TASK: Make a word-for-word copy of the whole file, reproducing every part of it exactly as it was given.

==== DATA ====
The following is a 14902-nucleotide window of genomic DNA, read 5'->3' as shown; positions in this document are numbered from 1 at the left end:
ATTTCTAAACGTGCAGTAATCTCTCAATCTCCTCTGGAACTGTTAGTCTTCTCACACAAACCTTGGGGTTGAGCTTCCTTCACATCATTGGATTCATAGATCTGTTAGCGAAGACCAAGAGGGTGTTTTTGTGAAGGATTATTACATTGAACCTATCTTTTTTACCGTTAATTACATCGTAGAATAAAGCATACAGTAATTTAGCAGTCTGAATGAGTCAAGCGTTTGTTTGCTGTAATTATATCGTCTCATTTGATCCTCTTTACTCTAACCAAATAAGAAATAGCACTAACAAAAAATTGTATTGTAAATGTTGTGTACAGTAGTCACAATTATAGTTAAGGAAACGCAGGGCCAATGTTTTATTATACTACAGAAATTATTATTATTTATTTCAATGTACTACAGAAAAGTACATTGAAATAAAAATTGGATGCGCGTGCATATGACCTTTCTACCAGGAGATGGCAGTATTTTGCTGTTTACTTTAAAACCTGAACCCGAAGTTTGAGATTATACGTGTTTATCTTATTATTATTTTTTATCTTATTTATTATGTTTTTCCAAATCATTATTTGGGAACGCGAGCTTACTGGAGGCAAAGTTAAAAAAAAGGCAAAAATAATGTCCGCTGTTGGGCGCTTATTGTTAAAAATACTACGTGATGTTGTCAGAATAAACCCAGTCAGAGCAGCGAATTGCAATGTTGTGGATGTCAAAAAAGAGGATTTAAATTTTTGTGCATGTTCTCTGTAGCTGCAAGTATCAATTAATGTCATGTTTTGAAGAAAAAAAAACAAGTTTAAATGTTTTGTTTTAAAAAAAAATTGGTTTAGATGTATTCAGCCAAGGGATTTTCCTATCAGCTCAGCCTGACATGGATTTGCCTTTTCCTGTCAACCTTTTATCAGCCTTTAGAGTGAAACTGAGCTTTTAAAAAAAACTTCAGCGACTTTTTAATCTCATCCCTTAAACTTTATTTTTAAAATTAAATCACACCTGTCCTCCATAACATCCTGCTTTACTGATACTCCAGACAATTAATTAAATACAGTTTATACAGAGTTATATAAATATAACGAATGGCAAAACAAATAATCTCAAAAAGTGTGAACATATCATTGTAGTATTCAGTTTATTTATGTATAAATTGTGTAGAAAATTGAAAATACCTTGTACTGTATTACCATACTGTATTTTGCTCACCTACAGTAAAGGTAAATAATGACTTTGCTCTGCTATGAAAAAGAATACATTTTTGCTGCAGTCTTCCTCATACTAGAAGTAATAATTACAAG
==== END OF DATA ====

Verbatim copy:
The following is a 14902-nucleotide window of genomic DNA, read 5'->3' as shown; positions in this document are numbered from 1 at the left end:
ATTTCTAAACGTGCAGTAATCTCTCAATCTCCTCTGGAACTGTTAGTCTTCTCACACAAACCTTGGGGTTGAGCTTCCTTCACATCATTGGATTCATAGATCTGTTAGCGAAGACCAAGAGGGTGTTTTTGTGAAGGATTATTACATTGAACCTATCTTTTTTACCGTTAATTACATCGTAGAATAAAGCATACAGTAATTTAGCAGTCTGAATGAGTCAAGCGTTTGTTTGCTGTAATTATATCGTCTCATTTGATCCTCTTTACTCTAACCAAATAAGAAATAGCACTAACAAAAAATTGTATTGTAAATGTTGTGTACAGTAGTCACAATTATAGTTAAGGAAACGCAGGGCCAATGTTTTATTATACTACAGAAATTATTATTATTTATTTCAATGTACTACAGAAAAGTACATTGAAATAAAAATTGGATGCGCGTGCATATGACCTTTCTACCAGGAGATGGCAGTATTTTGCTGTTTACTTTAAAACCTGAACCCGAAGTTTGAGATTATACGTGTTTATCTTATTATTATTTTTTATCTTATTTATTATGTTTTTCCAAATCATTATTTGGGAACGCGAGCTTACTGGAGGCAAAGTTAAAAAAAAGGCAAAAATAATGTCCGCTGTTGGGCGCTTATTGTTAAAAATACTACGTGATGTTGTCAGAATAAACCCAGTCAGAGCAGCGAATTGCAATGTTGTGGATGTCAAAAAAGAGGATTTAAATTTTTGTGCATGTTCTCTGTAGCTGCAAGTATCAATTAATGTCATGTTTTGAAGAAAAAAAAACAAGTTTAAATGTTTTGTTTTAAAAAAAAATTGGTTTAGATGTATTCAGCCAAGGGATTTTCCTATCAGCTCAGCCTGACATGGATTTGCCTTTTCCTGTCAACCTTTTATCAGCCTTTAGAGTGAAACTGAGCTTTTAAAAAAAACTTCAGCGACTTTTTAATCTCATCCCTTAAACTTTATTTTTAAAATTAAATCACACCTGTCCTCCATAACATCCTGCTTTACTGATACTCCAGACAATTAATTAAATACAGTTTATACAGAGTTATATAAATATAACGAATGGCAAAACAAATAATCTCAAAAAGTGTGAACATATCATTGTAGTATTCAGTTTATTTATGTATAAATTGTGTAGAAAATTGAAAATACCTTGTACTGTATTACCATACTGTATTTTGCTCACCTACAGTAAAGGTAAATAATGACTTTGCTCTGCTATGAAAAAGAATACATTTTTGCTGCAGTCTTCCTCATACTAGAAGTAATAATTACAAG